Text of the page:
ATLANTA, GA | April 20, 2021
This year’s “State of the Air” report from the American Lung Association finds that Atlanta’s air quality has improved for ozone pollution, and both year-round and short-term particle pollution, however, the city ranks as the 35th most polluted in the nation for ozone pollution. See the full report at Lung.org/sota.
The Lung Association’s annual air quality “report card” tracks and grades Americans’ exposure to unhealthful levels of particle pollution (also known as soot) and ozone (smog) over a three-year period – this year’s report covers 2017-2019.
“We are happy to see improvement, however the presence of ozone and particle pollution can still harm the health of residents, particularly at risk are children, older adults and people living with lung disease,” said June Deen, the director of advocacy for the Lung Association.
Ozone Pollution in Atlanta
Compared to the 2020 report, Atlanta experienced fewer unhealthy days of high ozone in this year’s report. “State of the Air” ranked Atlanta as the 35th most polluted city for ozone pollution, which is a slight improvement from their ranking of 33rd in last year’s report. The area still received an “F” grade for ozone pollution and remains designated an “ozone nonattainment area” by the EPA, which is an official action saying that the area has too much ozone.
Particle Pollution in Atlanta
The “State of the Air” report found that year-round particle pollution levels in Atlanta were lower than in last year’s report. The area was ranked 31st most polluted for year-round particle pollution (improved from 23rd worst last year). The report also tracked short-term spikes in particle pollution, which can be extremely dangerous and even lethal. Atlanta’s short-term particle pollution levels improved in this year’s report, which means there were fewer unhealthy days. The area is ranked 71st worst for short-term particle pollution.
The “State of the Air” report found that nationwide, more than 4 in 10 people (135 million) lived with polluted air, placing their health and lives at risk. In Atlanta, ozone and particle pollution placed its residents at risk, including those who are more vulnerable to the effects of air pollution, such as older adults, children and people with a lung disease. The report also shows that nationally, people of color were 61% more likely to live in a county with unhealthy air than white people, and three times more likely to live in a county that failed all three air quality grades. The report also finds that climate change made air quality worse and harder to clean up.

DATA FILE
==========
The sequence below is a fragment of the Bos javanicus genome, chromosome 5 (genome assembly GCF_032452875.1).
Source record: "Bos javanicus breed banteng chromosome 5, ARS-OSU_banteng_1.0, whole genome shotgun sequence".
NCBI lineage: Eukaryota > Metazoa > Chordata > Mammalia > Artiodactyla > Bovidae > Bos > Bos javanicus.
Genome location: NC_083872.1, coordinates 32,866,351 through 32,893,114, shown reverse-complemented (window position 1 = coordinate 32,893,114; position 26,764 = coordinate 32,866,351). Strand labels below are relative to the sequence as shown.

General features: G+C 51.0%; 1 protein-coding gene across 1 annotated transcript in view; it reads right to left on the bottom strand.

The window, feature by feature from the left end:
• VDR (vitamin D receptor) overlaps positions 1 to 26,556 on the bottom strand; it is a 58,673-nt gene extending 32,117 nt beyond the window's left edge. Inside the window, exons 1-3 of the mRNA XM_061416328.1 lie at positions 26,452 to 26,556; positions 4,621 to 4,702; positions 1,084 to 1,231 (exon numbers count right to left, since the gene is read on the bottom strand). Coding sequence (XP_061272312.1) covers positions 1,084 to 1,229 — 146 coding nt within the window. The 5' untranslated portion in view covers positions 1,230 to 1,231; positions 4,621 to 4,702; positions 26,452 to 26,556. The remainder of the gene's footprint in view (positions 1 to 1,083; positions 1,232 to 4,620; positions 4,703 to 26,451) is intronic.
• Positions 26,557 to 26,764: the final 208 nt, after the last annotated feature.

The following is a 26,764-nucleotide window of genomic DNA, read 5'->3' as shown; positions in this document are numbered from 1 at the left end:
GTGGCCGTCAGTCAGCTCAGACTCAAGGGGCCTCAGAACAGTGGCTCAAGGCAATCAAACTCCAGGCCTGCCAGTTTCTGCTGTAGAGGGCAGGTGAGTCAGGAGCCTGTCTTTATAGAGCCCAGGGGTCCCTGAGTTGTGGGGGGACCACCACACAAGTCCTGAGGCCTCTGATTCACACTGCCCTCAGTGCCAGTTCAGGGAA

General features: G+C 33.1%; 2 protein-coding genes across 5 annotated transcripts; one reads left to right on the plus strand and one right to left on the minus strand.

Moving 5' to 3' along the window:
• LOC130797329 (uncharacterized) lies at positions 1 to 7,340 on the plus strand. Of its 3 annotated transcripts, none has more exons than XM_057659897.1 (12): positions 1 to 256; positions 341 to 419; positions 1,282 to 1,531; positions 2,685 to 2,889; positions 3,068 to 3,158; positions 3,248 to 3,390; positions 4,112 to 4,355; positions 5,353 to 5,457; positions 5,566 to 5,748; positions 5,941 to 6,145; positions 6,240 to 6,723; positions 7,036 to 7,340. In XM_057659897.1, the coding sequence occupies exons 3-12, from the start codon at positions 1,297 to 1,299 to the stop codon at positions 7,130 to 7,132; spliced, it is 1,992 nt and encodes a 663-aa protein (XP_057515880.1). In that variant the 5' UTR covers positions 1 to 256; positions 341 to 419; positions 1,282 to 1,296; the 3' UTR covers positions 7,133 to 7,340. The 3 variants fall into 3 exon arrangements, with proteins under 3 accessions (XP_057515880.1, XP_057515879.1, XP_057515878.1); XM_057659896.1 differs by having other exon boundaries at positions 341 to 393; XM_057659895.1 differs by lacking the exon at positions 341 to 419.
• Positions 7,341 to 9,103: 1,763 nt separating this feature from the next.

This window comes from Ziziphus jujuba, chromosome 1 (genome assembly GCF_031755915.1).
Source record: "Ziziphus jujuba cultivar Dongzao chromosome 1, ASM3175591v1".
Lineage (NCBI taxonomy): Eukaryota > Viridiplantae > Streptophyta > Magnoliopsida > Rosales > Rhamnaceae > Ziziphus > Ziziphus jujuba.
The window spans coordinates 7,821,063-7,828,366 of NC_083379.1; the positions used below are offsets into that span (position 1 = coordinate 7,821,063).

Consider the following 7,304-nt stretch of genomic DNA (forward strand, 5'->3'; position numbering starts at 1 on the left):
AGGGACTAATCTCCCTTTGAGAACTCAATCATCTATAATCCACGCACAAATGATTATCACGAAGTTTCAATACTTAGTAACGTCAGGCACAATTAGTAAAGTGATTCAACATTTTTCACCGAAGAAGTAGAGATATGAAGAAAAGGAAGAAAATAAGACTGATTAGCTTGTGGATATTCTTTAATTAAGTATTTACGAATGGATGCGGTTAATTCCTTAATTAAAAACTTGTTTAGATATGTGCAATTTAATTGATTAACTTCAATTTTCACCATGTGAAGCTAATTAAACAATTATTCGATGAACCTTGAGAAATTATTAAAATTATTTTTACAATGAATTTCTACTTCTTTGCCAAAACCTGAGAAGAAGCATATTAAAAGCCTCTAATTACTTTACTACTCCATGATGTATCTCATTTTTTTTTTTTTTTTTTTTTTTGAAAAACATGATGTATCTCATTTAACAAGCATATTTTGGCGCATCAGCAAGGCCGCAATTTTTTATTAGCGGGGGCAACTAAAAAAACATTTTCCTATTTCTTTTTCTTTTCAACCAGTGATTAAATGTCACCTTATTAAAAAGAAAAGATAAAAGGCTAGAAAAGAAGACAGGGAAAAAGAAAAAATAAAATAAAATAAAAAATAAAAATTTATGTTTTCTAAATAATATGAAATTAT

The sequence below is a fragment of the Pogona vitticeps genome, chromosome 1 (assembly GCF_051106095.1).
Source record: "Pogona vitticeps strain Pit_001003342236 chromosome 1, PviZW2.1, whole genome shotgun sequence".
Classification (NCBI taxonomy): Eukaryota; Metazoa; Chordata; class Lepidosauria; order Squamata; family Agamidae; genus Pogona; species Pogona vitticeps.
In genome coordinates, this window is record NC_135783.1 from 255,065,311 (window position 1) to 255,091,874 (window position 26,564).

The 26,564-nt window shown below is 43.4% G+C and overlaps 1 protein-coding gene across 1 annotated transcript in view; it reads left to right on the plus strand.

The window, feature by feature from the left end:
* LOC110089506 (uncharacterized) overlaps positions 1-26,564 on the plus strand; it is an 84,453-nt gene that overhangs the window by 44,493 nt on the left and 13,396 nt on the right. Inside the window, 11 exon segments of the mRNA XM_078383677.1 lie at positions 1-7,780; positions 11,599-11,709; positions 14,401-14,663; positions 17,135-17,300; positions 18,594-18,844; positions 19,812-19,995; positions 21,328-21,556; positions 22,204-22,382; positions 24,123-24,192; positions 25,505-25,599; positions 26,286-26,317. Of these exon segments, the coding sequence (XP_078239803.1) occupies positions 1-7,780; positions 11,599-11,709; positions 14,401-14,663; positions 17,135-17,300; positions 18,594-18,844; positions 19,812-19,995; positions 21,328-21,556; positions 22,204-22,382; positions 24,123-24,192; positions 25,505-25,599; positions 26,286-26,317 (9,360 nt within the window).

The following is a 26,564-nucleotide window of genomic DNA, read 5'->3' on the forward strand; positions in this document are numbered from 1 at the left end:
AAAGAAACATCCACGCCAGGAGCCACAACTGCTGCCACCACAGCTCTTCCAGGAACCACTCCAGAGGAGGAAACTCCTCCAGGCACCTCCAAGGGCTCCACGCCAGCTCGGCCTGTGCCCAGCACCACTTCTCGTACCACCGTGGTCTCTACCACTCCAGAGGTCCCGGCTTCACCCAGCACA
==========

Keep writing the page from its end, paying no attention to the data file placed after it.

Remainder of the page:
The report analyzes particle pollution in two ways: average annual levels and short-term spikes. Both ozone and particle pollution can cause premature death and other serious health effects such as asthma attacks and cardiovascular damage and are linked to developmental and reproductive harm. Particle pollution can also cause lung cancer.
Learn more about “State of the Air” at Lung.org/sota and sign the petition for the Biden Administration to promote clean air, a safe climate and environmental justice. Media interested in speaking with an expert about lung health, clean air and threats to air quality can contact Jill Dale at [email protected] or at 312-940-7001.
The American Lung Association is the leading organization working to save lives by improving lung health and preventing lung disease through education, advocacy and research. The work of the American Lung Association is focused on four strategic imperatives: to defeat lung cancer; to champion clean air for all; to improve the quality of life for those with lung disease and their families; and to create a tobacco-free future. For more information about the American Lung Association, which has a 4-star rating from Charity Navigator and is a Gold-Level GuideStar Member, or to support the work it does, call 1-800-LUNGUSA (1-800-586-4872) or visit: Lung.org.
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